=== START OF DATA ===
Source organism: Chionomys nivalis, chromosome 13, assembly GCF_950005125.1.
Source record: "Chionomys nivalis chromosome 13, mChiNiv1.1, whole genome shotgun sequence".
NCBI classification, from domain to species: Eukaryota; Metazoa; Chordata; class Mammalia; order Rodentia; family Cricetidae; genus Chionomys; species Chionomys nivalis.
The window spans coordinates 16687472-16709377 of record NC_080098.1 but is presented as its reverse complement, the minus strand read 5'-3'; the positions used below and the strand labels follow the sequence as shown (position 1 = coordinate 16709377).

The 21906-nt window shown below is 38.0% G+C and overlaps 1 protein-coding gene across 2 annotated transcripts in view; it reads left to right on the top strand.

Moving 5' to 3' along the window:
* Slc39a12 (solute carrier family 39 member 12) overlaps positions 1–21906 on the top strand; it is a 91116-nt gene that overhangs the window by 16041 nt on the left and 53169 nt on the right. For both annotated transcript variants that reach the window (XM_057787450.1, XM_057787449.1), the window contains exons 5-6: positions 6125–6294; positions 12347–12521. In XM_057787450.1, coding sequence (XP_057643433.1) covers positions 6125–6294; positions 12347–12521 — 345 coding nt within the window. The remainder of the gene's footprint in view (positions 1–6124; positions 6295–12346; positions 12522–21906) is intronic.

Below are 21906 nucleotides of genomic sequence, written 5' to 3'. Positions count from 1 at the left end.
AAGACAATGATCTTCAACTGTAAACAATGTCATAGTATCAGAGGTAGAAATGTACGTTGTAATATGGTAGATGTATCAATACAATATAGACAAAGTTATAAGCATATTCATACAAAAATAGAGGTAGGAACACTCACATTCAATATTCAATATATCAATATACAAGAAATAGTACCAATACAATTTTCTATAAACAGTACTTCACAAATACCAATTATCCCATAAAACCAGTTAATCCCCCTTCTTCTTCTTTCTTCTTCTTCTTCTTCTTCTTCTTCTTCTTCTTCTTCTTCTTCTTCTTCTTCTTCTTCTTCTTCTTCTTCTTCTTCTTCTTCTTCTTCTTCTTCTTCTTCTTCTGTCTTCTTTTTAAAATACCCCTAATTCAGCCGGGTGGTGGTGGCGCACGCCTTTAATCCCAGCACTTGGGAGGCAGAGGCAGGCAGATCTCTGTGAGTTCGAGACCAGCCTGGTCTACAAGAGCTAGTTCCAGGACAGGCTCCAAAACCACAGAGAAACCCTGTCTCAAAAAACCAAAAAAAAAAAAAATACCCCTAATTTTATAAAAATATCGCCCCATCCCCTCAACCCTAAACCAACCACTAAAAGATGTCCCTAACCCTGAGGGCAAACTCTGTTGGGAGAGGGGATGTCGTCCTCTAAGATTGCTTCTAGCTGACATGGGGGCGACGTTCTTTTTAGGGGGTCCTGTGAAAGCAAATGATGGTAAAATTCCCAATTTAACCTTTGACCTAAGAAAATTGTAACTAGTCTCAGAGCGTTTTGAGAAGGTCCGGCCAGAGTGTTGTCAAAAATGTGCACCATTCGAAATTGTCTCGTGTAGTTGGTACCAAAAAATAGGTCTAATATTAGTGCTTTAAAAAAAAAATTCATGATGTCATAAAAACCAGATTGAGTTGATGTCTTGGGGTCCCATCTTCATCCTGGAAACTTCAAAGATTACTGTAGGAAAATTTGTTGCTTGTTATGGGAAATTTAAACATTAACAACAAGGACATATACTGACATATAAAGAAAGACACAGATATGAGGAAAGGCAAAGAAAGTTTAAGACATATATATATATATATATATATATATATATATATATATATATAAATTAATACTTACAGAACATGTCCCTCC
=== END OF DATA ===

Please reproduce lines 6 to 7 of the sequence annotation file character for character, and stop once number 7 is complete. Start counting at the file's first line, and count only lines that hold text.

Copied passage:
Moving 5' to 3' along the window:
* Slc39a12 (solute carrier family 39 member 12) overlaps positions 1–21906 on the top strand; it is a 91116-nt gene that overhangs the window by 16041 nt on the left and 53169 nt on the right. For both annotated transcript variants that reach the window (XM_057787450.1, XM_057787449.1), the window contains exons 5-6: positions 6125–6294; positions 12347–12521. In XM_057787450.1, coding sequence (XP_057643433.1) covers positions 6125–6294; positions 12347–12521 — 345 coding nt within the window. The remainder of the gene's footprint in view (positions 1–6124; positions 6295–12346; positions 12522–21906) is intronic.